Texas myth is often mistaken for Texas history. That’s unfortunate, because Texas truth is often so much more interesting than Texas myth.
The Texas story is one of constant struggle of people against the caprices of nature and the caprices of their fellow human beings.
Three hundred years before the first stirrings of the Texas rebellion in 1836, Spanish explorers led by Álvar Núñez Cabeza de Vaca waged a long-running battle for survival after a storm washed their raft onto the shore of what would become Texas. Cabeza de Vaca’s exploration party — or what remained of it — wandered Texas for eight years.
As he wandered, Cabeza de Vaca was cast in many roles — including merchant, surgeon and slave to native tribes who were displeased with his intrusion. The Spaniard eventually became the first to write a book about Texas.
Those who came before Cabeza de Vaca and those who came after were different in every conceivable way, but they had this in common: a desire to claim Texas.
Trying to claim Texas is like attempting to lasso a whirlwind. Texas will try to beat you with its heat or its cold. Texas will try to beat you with its rivers or with its deserts. Texas can make people rich and make people poor, and in less time than it takes to tell. Then, Texas will make them trade places.
It’s a history that aches to be told, but all too often it’s a history that’s been hijacked by purveyors of Texas myth who paint over the nuances contained in inconvenient details.
When most people think of Texas history, they focus on a few months in 1836. As compelling a story as that is, it is only part of what shaped modern Texas.
An ambitious project has been initiated by Dave Hamrick, the director of UT Press. Hamrick assembled an impressive team of writers and scholars who will research and write 16 volumes of Texas history and culture.
“We wanted to publish a history of Texas that would be the new ‘Lone Star,’” Hamrick told the American-Statesman’s Joe Gross. “Lone Star: A History of Texas and Texans,” written by T.R. Fehrenbach, was first published in 1968. “That book sort of bulges at the Alamo and only goes until about the 1950s; it doesn’t include the Kennedy assassination. I think the history of modern Texas is better than the Alamo,” said Hamrick. It’s an ambitious undertaking and, like Texas itself, one rich in promise.
The writers recruited for the effort include Bill Minutaglio, author of “First Son: George W. Bush and the Bush Family Dynasty,” writing a pair of books on politics and business; Jewish studies professor Robert Abzug writing “As Others See Us: Insiders, Outsiders, and the Idea of Texas”’ and anthropology professor Cecilia Ballí writing “A Reported Memoir: A History of Texas Borderlands.”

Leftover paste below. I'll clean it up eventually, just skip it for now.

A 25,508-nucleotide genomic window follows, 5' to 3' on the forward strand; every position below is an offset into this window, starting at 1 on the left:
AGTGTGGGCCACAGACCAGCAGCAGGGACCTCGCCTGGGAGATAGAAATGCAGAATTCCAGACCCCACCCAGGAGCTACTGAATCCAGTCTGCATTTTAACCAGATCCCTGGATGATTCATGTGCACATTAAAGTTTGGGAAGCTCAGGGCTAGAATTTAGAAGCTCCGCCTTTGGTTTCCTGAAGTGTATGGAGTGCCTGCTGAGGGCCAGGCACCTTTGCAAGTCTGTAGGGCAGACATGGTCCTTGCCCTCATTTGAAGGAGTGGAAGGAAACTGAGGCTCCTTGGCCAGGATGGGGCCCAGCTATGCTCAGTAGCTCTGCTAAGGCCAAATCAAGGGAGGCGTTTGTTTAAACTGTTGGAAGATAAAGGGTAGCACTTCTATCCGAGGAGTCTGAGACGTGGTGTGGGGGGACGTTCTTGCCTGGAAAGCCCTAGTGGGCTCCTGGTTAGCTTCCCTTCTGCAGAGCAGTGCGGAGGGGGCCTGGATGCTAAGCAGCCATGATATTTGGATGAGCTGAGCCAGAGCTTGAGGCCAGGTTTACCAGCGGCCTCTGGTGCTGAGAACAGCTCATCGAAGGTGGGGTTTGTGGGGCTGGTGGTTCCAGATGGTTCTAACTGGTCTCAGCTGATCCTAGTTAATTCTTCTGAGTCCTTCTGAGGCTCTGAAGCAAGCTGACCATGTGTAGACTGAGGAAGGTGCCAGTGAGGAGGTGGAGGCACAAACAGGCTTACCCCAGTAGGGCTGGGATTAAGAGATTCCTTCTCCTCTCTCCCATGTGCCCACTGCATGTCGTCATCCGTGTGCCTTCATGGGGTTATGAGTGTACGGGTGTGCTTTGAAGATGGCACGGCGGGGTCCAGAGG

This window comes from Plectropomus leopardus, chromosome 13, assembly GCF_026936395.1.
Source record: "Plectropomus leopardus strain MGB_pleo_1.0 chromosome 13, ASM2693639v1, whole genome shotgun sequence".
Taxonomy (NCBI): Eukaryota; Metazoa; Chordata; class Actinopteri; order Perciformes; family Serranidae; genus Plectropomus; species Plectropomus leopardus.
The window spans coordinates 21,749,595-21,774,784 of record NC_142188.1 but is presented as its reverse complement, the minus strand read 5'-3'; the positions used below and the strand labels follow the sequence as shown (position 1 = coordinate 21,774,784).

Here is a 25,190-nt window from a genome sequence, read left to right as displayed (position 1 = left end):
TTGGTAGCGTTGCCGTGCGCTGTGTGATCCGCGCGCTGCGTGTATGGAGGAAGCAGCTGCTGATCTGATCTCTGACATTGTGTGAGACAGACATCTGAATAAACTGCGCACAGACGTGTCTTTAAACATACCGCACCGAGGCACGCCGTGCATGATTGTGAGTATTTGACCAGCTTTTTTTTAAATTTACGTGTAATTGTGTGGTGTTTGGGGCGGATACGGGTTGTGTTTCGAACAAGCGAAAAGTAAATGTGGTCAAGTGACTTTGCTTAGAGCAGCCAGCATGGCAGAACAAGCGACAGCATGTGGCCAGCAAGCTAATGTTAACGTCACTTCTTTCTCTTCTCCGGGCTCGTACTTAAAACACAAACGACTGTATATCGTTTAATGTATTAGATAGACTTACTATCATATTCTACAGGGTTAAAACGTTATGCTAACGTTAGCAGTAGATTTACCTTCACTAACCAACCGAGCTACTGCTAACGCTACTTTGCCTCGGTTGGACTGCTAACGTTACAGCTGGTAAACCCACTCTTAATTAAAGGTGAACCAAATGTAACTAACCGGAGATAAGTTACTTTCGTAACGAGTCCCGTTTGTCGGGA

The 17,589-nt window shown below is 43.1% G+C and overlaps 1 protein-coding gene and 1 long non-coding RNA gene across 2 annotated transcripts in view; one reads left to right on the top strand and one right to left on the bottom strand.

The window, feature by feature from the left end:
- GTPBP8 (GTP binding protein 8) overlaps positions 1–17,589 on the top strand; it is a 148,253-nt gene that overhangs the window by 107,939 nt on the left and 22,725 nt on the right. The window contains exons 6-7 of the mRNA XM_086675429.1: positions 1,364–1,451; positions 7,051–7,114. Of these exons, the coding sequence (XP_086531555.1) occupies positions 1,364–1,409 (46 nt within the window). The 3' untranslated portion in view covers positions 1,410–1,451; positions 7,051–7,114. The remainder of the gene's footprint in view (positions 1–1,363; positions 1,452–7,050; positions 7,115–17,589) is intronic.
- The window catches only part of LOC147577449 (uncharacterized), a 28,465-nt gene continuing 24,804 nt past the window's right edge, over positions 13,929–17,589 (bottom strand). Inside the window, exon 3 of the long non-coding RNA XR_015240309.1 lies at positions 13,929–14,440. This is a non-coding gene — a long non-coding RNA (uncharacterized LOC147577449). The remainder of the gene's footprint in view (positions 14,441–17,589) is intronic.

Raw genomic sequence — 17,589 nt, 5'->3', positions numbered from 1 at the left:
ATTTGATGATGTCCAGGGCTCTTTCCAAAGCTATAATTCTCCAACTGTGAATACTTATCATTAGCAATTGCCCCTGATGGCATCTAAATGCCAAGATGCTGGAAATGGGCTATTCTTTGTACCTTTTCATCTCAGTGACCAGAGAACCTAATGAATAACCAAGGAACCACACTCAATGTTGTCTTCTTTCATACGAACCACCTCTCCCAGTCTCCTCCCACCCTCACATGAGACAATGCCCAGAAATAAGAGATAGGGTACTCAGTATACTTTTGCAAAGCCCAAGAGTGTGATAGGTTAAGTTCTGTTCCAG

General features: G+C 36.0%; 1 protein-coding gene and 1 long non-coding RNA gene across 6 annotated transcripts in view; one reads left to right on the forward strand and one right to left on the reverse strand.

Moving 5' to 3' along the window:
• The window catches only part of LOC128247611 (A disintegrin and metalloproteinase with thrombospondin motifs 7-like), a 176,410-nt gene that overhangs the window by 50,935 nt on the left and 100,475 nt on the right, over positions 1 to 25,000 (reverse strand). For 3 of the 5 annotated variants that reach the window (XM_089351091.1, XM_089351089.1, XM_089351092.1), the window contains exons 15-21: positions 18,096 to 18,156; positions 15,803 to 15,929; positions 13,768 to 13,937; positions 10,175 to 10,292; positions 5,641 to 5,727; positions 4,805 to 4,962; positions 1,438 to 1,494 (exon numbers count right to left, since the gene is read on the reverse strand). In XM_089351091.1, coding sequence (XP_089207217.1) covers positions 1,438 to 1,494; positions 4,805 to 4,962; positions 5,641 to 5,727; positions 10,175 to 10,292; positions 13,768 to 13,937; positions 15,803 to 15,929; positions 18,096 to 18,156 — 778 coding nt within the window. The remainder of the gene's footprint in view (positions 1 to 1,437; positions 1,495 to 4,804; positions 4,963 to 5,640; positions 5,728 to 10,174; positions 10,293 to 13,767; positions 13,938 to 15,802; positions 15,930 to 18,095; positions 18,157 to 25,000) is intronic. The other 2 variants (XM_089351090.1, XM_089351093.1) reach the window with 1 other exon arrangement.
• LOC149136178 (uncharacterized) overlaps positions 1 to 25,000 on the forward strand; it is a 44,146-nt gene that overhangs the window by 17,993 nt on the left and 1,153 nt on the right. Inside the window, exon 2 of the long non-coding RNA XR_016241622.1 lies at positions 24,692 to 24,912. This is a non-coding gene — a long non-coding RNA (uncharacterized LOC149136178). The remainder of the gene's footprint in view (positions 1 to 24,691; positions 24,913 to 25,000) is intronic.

Blanton Museum of Art curator-at-large Annette DiMeo Carlozzi will write about Texas art. Gregory Curtis, a former Texas Monthly editor, will write about Texas writers. Karl Miller, a UT history professor, will cover Texas music. Elizabeth Engelhardt will write on Texas food. Shirley Thompson will write on the African-American experience — which began with Estevanico, a Moor who was one of Cabeza de Vaca’s company. Larry Speck will write on architecture. Martha Menchaca will cover Tejano/Tejana experience. Charles Ramirez Berg will write on film. Frank Guridy drew the sports assignment. Charlotte Canning will cover theater, and Roy Flukinger will write on photography.
The series opens with the 2017 launch of an overview history of Texas. Writing that will be Stephen Harrigan, an award-winning author whose novels include “Gates of the Alamo” and “Challenger Park” a book about the daily lives of astronauts that the New York Times hailed as “science factual.”
Given the span of time to be covered, it is a daunting assignment. Harrigan said the work has to be “credible but intensely readable — it’s tricky but intriguing.”
Where will he begin? Harrigan replied that he isn’t sure but cracked that it “won’t start with dinosaurs.” Given that he will have to cover a span of centuries populated by a plethora of epic figures, Harrigan figures his most difficult choices will be deciding what hits the cutting room floor.
“The work won’t be by-the-numbers politically correct, but it will be complete,” Harrigan said, adding that he will begin the project by “re-reading general histories of Texas, interviewing historians and then diving into the primary material.”
The project is budgeted at just over $1 million, and Hamrick said a little less than $1 million has been raised so far. Even though the first word has yet to be written, the project has garnered national notice. The Texas bookshelf project — to be supported by a website with supplemental content including audio and video — “sets a new standard and establishes a new genre for university presses and publishers everywhere,” said Peter Dougherty, director of Princeton University Press.
It’s a Texas-size project, and it deserves Texas-size support.